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Philadelphia Immigration & Naturalization Law Blog

Out of fear, Philly says 'Adios' to Cinco de Mayo festival

This is a nation of diversity. In Philadelphia alone, various cultures are celebrated throughout the year, including the Mexican culture. Cinco de Mayo takes place in a few weeks. The holiday has become a day here and across the country during which not only those of Mexican descent celebrate their heritage, but Americans of all backgrounds get together and honor the culture.

Recognizing Cinco de Mayo usually means attending parades and festivals while enjoying mariachi music and Mexican treats. Philadelphia historically has held a large celebration on the holiday. This year, however, the plans have changed. More specifically, El Carnaval de Puebla en Filadelphia has been cancelled.

Seeking Asylum In The U.S.

As the number of countries impacted by war, gang violence, food and water shortages and oppressive governments continues to increase throughout the world, so too do the number of innocent civilians who are impacted. Faced with the daily threats of persecution, harm, starvation and death; a record number of men, women and children from around the globe are making the difficult decision to flee their homes and countries in hope of finding safety and a better life.

According to The United Nations Refugee Agency, during 2015, a record number of people, 65.3 million, were displaced by war and persecution. This startling number translates into approximately one out of every 113 world citizens and is forcing other more peaceful countries, including the United States, to reexamine their immigration and asylum policies.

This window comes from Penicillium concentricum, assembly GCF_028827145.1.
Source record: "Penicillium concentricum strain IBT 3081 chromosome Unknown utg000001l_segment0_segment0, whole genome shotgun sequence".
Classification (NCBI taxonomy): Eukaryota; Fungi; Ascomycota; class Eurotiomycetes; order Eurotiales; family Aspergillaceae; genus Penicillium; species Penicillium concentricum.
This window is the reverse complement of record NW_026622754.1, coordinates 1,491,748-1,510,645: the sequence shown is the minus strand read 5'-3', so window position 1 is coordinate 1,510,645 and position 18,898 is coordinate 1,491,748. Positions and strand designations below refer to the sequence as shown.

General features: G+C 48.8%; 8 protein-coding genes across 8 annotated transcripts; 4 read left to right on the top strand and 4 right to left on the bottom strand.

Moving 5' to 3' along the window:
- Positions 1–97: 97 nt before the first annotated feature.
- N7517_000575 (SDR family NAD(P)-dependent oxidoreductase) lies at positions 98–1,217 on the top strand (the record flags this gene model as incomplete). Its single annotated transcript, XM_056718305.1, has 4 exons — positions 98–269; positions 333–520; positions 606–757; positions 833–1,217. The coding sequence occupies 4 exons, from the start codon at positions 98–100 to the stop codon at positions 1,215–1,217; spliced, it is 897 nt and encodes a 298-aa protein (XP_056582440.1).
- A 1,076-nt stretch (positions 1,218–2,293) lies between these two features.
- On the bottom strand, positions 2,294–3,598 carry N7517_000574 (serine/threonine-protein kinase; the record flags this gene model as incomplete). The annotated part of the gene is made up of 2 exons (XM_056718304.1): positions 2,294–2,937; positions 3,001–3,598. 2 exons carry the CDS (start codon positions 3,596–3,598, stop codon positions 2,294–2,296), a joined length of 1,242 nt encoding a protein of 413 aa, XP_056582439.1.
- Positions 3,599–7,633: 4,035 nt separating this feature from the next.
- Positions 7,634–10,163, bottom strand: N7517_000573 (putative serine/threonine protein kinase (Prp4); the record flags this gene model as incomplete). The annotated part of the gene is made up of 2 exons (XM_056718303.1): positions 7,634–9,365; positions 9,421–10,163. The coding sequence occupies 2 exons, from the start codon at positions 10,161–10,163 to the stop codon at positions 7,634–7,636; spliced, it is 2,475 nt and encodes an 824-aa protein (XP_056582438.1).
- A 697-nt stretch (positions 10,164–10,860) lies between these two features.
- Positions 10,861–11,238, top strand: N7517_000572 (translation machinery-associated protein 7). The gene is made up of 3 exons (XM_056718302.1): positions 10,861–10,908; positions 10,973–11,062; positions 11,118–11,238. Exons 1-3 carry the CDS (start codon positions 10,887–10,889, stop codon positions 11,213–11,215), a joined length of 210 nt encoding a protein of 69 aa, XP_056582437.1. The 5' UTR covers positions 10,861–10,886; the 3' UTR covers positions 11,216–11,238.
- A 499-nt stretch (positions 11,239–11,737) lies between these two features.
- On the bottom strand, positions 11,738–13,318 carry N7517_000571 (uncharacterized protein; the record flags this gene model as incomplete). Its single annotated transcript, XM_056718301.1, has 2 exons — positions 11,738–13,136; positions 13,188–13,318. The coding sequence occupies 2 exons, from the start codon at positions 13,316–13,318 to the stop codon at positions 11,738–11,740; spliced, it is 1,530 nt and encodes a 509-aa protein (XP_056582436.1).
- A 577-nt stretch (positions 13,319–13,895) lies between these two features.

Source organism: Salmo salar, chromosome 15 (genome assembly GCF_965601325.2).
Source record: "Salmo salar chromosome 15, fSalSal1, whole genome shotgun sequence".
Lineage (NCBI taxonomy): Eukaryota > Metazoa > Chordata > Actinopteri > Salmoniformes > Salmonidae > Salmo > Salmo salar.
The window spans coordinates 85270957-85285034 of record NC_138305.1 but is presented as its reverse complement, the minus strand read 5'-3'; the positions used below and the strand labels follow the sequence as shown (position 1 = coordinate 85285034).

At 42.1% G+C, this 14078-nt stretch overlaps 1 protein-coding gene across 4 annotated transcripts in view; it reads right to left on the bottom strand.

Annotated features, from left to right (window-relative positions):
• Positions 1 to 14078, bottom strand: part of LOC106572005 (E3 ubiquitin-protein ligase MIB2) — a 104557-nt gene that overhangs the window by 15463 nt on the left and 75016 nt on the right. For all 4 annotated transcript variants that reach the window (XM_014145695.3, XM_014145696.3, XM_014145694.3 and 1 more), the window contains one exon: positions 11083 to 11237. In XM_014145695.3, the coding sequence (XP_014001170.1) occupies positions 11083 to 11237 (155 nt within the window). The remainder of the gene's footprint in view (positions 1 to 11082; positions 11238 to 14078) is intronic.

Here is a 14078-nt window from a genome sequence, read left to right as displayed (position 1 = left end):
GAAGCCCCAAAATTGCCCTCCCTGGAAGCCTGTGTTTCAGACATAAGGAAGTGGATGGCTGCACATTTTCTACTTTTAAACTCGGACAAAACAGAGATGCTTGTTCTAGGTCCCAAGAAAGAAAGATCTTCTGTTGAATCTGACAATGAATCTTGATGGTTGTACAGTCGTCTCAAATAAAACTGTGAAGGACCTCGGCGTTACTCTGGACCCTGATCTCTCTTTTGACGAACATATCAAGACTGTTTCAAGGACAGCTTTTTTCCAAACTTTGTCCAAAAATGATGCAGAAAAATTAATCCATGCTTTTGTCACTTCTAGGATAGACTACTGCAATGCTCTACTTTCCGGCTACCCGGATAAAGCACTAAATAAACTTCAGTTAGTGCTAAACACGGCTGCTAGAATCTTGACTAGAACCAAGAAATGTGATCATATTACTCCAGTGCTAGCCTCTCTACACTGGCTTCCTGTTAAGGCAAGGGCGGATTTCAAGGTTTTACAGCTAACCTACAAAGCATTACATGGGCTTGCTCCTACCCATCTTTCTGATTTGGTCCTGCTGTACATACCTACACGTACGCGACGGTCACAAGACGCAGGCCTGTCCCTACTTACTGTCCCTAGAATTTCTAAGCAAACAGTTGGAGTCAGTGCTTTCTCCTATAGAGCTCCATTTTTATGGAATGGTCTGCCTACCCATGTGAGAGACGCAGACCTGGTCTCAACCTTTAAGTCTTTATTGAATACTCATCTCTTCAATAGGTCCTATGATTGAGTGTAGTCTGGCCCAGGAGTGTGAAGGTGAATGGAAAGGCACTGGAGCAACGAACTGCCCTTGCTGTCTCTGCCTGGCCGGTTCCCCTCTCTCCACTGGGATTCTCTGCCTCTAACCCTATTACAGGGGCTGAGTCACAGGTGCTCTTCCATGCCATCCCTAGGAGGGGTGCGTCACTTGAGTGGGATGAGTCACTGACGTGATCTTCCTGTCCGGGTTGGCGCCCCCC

Do immigrants want to learn English?

One immigration-related topic of controversy has to do with immigrants' willingness to learn English.

A study published in Social Science Quarterly in 2012 examined immigrants' attitudes about the English language. Respondents from a previous study were asked this question:

"How important is it that citizens be able to speak and understand English?

Facing Deportation? Know Your Rights

While there are many important issues at the forefront during this presidential election, United States immigration policy continues to be one of the most debated and contested of all. As a country founded and built by immigrants continues to struggle with issues related to immigration reform, the futures of millions of immigrants who currently live in the U.S. hang in the balance.

For these individuals and their children, uncertainty has become their daily norm as they live with the constant threat of deportation. The following are five actions that are likely to result in an immigrant facing deportation.

H-1B visa applications

Visas tied to a job are one way in which an immigrant might be able to make his or her way into the United States. Arguably the most popular type currently are H-1B visas. The application for these visas--which are specifically for high skilled foreign workers--are due in early April of each year. The number of such visas available each year is capped at 85,000. Of that number, 20,000 of the visas are specifically for individuals who hold master's degrees.